Report on Mayon (Philippines) — 5 June-11 June 2013
Smithsonian / US Geological Survey Weekly Volcanic Activity Report, 5 June-11 June 2013
Managing Editor: Sally Kuhn Sennert
Please cite this report as:
Global Volcanism Program, 2013. Report on Mayon (Philippines). In: Sennert, S K (ed.), Weekly Volcanic Activity Report, 5 June-11 June 2013. Smithsonian Institution and US Geological Survey.
13.257°N, 123.685°E; summit elev. 2462 m
All times are local (unless otherwise noted)
PHIVOLCS reported that during 5-10 June white to off-white steam plumes that drifted WSW, NW, WNW, NNE, and NE, and occasional bluish fumes, were observed at Mayon. Incandescence emanated from the crater during most evenings into early mornings; cloud cover prevented crater observations during 7-8 and 10-11 June. During 5-6 and 9-10 June the seismic network recorded one volcanic earthquake each period, and during 6-7 June one rockfall signal was detected. The Alert Level remained at 1; PHIVOLCS reminded the public not to enter the 6-km-radius Permanent Danger Zone (PDZ).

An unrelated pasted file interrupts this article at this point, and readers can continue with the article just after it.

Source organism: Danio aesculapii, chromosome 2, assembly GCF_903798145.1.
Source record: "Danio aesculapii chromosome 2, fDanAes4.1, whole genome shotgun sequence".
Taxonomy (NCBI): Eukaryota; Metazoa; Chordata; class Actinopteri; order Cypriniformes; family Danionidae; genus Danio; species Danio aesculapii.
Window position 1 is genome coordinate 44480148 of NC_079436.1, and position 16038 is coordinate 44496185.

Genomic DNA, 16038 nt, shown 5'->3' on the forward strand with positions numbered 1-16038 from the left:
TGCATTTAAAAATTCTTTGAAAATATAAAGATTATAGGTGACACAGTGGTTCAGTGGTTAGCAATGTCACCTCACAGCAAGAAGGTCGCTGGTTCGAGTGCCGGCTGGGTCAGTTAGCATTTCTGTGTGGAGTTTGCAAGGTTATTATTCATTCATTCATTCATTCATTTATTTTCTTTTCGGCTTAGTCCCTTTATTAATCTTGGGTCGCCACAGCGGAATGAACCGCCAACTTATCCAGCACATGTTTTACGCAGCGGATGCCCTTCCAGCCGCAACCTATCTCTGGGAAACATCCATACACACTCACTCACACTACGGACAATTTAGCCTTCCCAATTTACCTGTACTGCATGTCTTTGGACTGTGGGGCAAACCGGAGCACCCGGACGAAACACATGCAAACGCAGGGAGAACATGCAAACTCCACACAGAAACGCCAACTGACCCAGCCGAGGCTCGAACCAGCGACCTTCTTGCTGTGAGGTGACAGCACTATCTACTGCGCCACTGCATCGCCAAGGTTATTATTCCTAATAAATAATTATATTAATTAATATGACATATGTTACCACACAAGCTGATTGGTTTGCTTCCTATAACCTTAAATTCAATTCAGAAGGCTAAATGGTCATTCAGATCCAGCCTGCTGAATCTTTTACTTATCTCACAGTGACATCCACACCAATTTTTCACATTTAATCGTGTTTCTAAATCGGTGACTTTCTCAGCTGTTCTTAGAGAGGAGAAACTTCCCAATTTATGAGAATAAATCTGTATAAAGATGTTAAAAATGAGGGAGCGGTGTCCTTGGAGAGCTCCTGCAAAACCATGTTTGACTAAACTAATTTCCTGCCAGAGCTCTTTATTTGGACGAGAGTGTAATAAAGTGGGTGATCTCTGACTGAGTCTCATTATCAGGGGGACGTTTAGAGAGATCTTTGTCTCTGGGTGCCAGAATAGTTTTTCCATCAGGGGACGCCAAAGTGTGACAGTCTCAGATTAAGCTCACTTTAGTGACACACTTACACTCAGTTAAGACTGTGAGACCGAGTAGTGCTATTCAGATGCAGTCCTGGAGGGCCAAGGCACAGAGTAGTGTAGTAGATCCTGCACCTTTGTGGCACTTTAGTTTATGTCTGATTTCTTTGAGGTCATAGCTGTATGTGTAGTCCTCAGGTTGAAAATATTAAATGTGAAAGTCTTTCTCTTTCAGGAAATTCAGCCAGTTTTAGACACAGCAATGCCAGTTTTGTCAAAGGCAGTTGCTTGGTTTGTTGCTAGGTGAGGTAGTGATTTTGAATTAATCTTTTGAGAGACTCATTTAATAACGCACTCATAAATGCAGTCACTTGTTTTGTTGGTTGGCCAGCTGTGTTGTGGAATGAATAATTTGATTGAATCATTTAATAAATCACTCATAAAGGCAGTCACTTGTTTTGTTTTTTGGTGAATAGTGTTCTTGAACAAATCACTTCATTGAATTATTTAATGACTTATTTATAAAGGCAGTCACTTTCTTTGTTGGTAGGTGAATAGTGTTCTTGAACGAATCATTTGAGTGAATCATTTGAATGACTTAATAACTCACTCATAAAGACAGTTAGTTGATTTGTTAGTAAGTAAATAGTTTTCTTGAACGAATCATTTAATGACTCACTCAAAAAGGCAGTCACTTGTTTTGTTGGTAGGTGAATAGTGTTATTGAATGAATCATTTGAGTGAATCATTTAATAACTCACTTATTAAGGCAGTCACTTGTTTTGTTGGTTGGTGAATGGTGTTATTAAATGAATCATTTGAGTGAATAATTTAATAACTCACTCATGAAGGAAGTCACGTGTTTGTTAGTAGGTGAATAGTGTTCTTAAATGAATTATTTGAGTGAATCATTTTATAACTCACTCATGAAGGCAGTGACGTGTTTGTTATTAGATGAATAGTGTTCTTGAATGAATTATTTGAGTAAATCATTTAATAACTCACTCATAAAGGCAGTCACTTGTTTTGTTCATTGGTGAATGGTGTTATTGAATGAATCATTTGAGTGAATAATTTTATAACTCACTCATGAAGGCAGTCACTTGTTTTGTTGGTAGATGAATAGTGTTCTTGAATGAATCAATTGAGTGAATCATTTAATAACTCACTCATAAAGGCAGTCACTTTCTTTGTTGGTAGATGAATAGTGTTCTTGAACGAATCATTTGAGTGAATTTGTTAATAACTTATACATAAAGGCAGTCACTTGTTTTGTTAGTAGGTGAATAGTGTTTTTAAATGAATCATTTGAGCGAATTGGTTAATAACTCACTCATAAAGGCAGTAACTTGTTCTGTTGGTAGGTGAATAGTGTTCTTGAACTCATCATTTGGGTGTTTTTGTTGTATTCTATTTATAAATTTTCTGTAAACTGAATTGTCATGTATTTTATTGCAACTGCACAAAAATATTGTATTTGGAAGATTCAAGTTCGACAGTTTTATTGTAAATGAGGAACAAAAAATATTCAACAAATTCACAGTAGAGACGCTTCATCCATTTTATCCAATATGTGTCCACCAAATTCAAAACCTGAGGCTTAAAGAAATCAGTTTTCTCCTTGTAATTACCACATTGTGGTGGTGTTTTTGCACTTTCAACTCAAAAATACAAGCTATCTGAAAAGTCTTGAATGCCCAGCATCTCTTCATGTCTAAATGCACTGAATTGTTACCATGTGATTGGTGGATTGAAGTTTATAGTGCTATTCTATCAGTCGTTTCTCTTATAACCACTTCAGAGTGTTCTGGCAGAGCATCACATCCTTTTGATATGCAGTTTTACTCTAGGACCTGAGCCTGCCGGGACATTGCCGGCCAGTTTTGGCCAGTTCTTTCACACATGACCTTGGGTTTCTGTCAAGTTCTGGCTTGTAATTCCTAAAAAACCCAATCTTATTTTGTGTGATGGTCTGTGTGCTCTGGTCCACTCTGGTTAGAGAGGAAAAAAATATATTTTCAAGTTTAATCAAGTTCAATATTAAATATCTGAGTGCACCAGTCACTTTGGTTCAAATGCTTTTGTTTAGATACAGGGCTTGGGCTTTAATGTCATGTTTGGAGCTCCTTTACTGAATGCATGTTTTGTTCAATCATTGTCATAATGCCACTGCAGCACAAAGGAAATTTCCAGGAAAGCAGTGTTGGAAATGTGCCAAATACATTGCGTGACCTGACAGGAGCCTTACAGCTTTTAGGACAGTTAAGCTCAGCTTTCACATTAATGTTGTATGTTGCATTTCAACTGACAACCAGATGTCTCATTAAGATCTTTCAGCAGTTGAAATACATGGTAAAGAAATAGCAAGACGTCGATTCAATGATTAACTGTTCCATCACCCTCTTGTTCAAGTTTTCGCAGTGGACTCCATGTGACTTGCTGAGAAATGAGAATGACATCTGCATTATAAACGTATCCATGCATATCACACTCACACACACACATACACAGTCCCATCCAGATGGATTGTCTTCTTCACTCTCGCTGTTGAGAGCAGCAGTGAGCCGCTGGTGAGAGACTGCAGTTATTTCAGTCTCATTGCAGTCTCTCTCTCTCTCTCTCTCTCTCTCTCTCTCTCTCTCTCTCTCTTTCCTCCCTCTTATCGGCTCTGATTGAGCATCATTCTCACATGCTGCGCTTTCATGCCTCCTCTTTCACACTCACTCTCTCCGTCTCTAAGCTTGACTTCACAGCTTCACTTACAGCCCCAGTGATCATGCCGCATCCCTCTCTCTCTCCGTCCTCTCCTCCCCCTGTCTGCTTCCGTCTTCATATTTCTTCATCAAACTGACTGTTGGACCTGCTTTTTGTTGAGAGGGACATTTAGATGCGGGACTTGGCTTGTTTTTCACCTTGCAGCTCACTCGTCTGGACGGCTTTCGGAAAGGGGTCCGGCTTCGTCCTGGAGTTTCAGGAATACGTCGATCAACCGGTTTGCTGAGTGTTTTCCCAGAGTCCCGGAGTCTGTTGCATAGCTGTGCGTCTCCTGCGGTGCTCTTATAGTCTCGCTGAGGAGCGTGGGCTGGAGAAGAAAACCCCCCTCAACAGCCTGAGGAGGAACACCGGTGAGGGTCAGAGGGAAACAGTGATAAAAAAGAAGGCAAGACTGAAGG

Geologic Background. Beautifully symmetrical Mayon, which rises above the Albay Gulf NW of Legazpi City, is the Philippines' most active volcano. The structurally simple edifice has steep upper slopes averaging 35-40 degrees that are capped by a small summit crater. Historical eruptions date back to 1616 and range from Strombolian to basaltic Plinian, with cyclical activity beginning with basaltic eruptions, followed by longer term andesitic lava flows. Eruptions occur predominately from the central conduit and have also produced lava flows that travel far down the flanks. Pyroclastic flows and mudflows have commonly swept down many of the approximately 40 ravines that radiate from the summit and have often devastated populated lowland areas. A violent eruption in 1814 killed more than 1,200 people and devastated several towns.